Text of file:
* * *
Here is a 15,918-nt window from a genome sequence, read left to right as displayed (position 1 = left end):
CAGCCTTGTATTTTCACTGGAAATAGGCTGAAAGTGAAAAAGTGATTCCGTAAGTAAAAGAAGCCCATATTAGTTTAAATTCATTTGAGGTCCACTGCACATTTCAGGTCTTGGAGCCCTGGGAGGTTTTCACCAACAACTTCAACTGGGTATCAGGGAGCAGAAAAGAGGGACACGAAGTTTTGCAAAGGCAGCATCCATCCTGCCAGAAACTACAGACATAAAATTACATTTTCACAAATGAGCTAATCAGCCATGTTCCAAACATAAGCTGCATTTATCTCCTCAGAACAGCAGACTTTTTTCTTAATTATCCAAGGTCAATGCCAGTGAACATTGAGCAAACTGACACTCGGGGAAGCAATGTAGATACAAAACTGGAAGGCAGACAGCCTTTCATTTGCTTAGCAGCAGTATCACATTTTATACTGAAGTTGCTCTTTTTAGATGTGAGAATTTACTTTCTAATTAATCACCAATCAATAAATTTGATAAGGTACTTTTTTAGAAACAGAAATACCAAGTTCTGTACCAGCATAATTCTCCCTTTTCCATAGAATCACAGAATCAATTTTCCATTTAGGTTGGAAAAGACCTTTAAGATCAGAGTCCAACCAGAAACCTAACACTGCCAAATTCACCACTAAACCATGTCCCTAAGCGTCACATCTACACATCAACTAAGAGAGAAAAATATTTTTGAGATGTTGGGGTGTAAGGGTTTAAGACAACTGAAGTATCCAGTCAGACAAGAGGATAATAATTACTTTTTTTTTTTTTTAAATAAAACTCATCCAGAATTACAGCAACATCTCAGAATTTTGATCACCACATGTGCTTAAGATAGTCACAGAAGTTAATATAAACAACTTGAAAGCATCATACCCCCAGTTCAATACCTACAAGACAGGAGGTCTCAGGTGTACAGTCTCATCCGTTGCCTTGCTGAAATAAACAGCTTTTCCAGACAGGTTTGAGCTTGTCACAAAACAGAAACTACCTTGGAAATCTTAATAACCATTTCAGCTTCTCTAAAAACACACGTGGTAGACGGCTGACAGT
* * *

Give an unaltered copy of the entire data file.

Here is a 15,918-nt window from a genome sequence, read left to right as displayed (position 1 = left end):
CAGCCTTGTATTTTCACTGGAAATAGGCTGAAAGTGAAAAAGTGATTCCGTAAGTAAAAGAAGCCCATATTAGTTTAAATTCATTTGAGGTCCACTGCACATTTCAGGTCTTGGAGCCCTGGGAGGTTTTCACCAACAACTTCAACTGGGTATCAGGGAGCAGAAAAGAGGGACACGAAGTTTTGCAAAGGCAGCATCCATCCTGCCAGAAACTACAGACATAAAATTACATTTTCACAAATGAGCTAATCAGCCATGTTCCAAACATAAGCTGCATTTATCTCCTCAGAACAGCAGACTTTTTTCTTAATTATCCAAGGTCAATGCCAGTGAACATTGAGCAAACTGACACTCGGGGAAGCAATGTAGATACAAAACTGGAAGGCAGACAGCCTTTCATTTGCTTAGCAGCAGTATCACATTTTATACTGAAGTTGCTCTTTTTAGATGTGAGAATTTACTTTCTAATTAATCACCAATCAATAAATTTGATAAGGTACTTTTTTAGAAACAGAAATACCAAGTTCTGTACCAGCATAATTCTCCCTTTTCCATAGAATCACAGAATCAATTTTCCATTTAGGTTGGAAAAGACCTTTAAGATCAGAGTCCAACCAGAAACCTAACACTGCCAAATTCACCACTAAACCATGTCCCTAAGCGTCACATCTACACATCAACTAAGAGAGAAAAATATTTTTGAGATGTTGGGGTGTAAGGGTTTAAGACAACTGAAGTATCCAGTCAGACAAGAGGATAATAATTACTTTTTTTTTTTTTTAAATAAAACTCATCCAGAATTACAGCAACATCTCAGAATTTTGATCACCACATGTGCTTAAGATAGTCACAGAAGTTAATATAAACAACTTGAAAGCATCATACCCCCAGTTCAATACCTACAAGACAGGAGGTCTCAGGTGTACAGTCTCATCCGTTGCCTTGCTGAAATAAACAGCTTTTCCAGACAGGTTTGAGCTTGTCACAAAACAGAAACTACCTTGGAAATCTTAATAACCATTTCAGCTTCTCTAAAAACACACGTGGTAGACGGCTGACAGT